Are these certifications ever useful?
When I was at AWS I thought about signing up and getting all their certifcates since it would be free working there, but I never found a strong case for it.
I honestly have no idea. I imagine there’s some practical usage, but how much of it is just looking good on a resume?
I’m always confused how things play with setup.py for installs vs. pip
Looks good and will probably get a lot of traction mostly due to who the author is
can’t wait for a physical book.
Its been so long since I took my compilers course at University of Waterloo – we wrote a simplified Java.
I would love to re-learn much of that knowledge again.
Developer interviews! A long time overdue, IMO: collect individual feedback on what’s slowing everybody down and plan out some new tools to make things a bit easier for everyone. I get the impression it’s going to be “our logging system is terrible” but we’ll have to see what everyone actually thinks.
Found out why our load servers take so long to boot up. The good news is the fix will tenth their boot times. The bad news is that it involves writing a ruby gem.
Working on a TLA+ talk that I want to shop to local groups in Chicago.
Finally learn lisp and become a lisp weenie.
I just bought the TLA+ book & going through the hyperbook.
I’m now having trouble applying it to some of the “algorithms”.
Either they are too simple and it seems not useful or overly complex.
Yeah I get that; it’s a really frustrating process. It took me several weeks of constant effort to get to a point where I could use it for anything practical.
I don’t think that’s a problem with the language, though (although it also has a lot of warts). IMO the TLA+ book is really beginner-unfriendly. I’m in the process of writing a set of tutorials that I’m hoping will be more accessible, but those are still in the almost-rough-zeroth-draft stages.
How much experience do you have using TLA+ on realistic software or protocols?
I’ve been using it at work to spec out systems with gnarly business logic. Not gonna say I’ve done major things with it, but before I build something I usually dedicate an afternoon to modeling it first and have found that pretty helpful.
I think its prudent if you are using any encryption library to have tests for failure cases.
This blog post does a great example of proving why.
I like the idea!
although to be fair, it sounds like you can get just as far with a Makefile.
I’ve been doing java development for a while, but with recent excursions into golang/python/typescript I’ve been writing a few more Makefiles, and find the consistency across projects great!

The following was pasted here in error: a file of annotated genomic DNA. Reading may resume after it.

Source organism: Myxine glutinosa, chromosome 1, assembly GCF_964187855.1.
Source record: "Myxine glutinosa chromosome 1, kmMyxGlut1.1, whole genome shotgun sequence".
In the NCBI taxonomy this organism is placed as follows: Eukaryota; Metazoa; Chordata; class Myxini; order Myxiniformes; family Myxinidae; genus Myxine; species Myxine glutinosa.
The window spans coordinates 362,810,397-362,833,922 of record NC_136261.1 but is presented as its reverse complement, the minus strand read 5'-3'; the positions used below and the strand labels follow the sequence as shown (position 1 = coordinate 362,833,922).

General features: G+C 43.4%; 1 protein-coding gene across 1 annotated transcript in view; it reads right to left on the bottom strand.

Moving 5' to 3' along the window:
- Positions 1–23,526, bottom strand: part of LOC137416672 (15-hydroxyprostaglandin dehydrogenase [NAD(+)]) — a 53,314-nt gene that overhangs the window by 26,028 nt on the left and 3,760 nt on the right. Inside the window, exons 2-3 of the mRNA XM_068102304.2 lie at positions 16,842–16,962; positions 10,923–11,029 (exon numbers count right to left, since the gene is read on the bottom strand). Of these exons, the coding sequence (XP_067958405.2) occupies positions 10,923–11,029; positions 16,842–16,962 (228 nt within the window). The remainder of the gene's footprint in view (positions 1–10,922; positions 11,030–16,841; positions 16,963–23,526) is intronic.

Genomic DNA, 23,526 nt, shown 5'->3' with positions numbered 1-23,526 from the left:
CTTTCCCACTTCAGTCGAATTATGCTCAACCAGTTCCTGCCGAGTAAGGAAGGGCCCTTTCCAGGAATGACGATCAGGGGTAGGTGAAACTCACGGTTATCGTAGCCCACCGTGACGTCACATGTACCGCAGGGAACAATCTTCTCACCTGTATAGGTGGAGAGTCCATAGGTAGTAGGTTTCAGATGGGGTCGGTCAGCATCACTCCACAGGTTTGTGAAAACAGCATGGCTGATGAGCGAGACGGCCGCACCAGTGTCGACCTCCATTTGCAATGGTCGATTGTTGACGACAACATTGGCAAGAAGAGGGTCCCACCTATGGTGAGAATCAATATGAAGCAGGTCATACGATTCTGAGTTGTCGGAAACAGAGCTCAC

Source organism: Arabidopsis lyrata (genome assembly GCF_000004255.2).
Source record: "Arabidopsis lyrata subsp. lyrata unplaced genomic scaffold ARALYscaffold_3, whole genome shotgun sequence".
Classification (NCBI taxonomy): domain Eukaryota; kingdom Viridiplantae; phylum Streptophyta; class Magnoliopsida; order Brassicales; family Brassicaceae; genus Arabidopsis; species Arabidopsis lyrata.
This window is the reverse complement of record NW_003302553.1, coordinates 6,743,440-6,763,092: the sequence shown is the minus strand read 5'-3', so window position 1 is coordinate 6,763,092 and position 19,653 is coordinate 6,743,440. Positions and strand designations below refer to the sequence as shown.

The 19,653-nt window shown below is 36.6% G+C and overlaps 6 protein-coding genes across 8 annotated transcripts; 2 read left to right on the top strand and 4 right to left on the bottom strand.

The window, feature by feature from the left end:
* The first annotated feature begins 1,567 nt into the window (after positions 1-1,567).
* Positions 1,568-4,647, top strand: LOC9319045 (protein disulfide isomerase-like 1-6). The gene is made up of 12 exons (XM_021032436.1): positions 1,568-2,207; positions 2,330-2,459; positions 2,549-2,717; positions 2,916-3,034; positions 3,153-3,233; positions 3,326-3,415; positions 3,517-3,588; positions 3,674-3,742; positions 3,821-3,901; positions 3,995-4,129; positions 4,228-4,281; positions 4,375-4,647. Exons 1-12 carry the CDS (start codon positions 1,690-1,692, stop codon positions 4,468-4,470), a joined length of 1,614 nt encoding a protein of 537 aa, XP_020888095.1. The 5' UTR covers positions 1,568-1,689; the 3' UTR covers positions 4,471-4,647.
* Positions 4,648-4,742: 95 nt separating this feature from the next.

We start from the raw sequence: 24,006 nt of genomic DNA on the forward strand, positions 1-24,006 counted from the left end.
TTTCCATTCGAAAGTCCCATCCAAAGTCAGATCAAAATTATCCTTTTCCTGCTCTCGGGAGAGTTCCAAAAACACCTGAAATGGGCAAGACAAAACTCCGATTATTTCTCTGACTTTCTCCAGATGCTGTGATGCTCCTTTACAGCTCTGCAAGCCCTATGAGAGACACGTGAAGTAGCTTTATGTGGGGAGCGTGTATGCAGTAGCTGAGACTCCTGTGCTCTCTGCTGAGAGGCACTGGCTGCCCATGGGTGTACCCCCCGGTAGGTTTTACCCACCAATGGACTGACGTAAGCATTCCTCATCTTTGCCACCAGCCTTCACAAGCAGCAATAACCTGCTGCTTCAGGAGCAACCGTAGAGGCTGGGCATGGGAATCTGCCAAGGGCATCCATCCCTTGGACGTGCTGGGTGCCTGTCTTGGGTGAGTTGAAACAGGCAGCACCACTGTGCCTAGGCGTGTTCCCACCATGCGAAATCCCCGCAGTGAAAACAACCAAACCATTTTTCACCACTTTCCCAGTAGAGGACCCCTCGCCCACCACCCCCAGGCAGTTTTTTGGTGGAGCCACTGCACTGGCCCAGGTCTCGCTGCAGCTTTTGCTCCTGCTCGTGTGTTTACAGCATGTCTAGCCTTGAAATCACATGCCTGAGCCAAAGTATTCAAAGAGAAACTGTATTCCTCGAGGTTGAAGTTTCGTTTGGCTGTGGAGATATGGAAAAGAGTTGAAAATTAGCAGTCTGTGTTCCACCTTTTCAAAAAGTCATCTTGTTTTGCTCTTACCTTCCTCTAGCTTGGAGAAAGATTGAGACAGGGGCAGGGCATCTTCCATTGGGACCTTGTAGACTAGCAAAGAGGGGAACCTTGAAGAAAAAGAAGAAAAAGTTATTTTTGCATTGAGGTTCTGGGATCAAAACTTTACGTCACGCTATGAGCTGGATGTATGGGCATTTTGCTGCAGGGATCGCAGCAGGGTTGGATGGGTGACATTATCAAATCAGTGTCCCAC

A friend of mine worked at a place where make was standard for everything. You want other people in the company to use your software? You’ve got a Makefile that at least executes a build, unit tests, and, when the right envvars are set, a deployment. It applied universally. They had Makefiles that called Rake, sbt, leiningen, maven, and host of others.
I’ve had some decent experiences with Gradle, such that I’d reach for it if presented with an edict or demand for such a thing. I like that Gradle can bootstrap itself, only needing a JVM. Make-based systems just need Make, technically, but the rest of the functionality that Gradle has OOTB exceeds what comes OOTB with Make. I guess a Make target that installs dependencies from a package manager would address what things the Make approach needs. To each their own preferences.
I mean i like maven a lot (don’t shoot), but I’d even consider wrapping common maven commands in a Makefile.
Its just a nicer standardized interface for all projects.
this is pretty much what i do for my projects - the actual build tool will be whatever is most convenient for the language/ecosystem, but the invocation of that tool will be via make. it’s not only easier for other people, it’s easier for me - i can set up e.g. ocamlbuild with all the right options and command line args, put it in a make recipe and then just call make to build my project.
One advantage to this approach as opposed to makefiles is that you can pass arguments to the tasks. The only way I’ve found in makefiles is “make test SHORT=true” as an environment or something like that. s/test -short is significantly easier, as is s/test -h
It’s a good point. Being able to easily get some help output is pretty crucial to these types of commands. I’ve been involved in a few incidents where the remediation took longer as a result of not being able to figure out how a not so often used tool worked quickly, or invoking it incorrectly as a result of missing documentation on environment variables it required.
A simple -h as edict would have made my life so much better during those times, but at the time we took the 12factor principles a bit too far. Those same tools now demand command line args, but populate defaults with environment variables, and a -h provides you some help.
It’s kind of a shame there isn’t a better way to build better CLI interfaces on top of make’s powerful features…
The main issue I’ve had with Makefiles is that they end up being shell scripts, so you have to deal with that.
I know a lot of people shame for not “getting” shell scripts, but give me fabric most days of the week over trying to write a clean conditional in bash that works for all inputs
I thought the same. I almost always use a Makefile even in Clojure projects, but not everyone knows make (even though it is extremely simple, it’s still another DSL to learn).
to be honest, i don’t know make or at least well.
I doubt if the makefiles i’m writing make proper use of the dependency part of it, but i like the consistency nonetheless
I tried to write a grafana datasource plugin.
If someone has strong Typescript / prior experience writing one, please reach out.
Would love to pick your brain.
It’ll be a while.
I think about how many companies are still on CVS/SVN etc..
The problem space is tough, tough to envision the next big paradigm shift.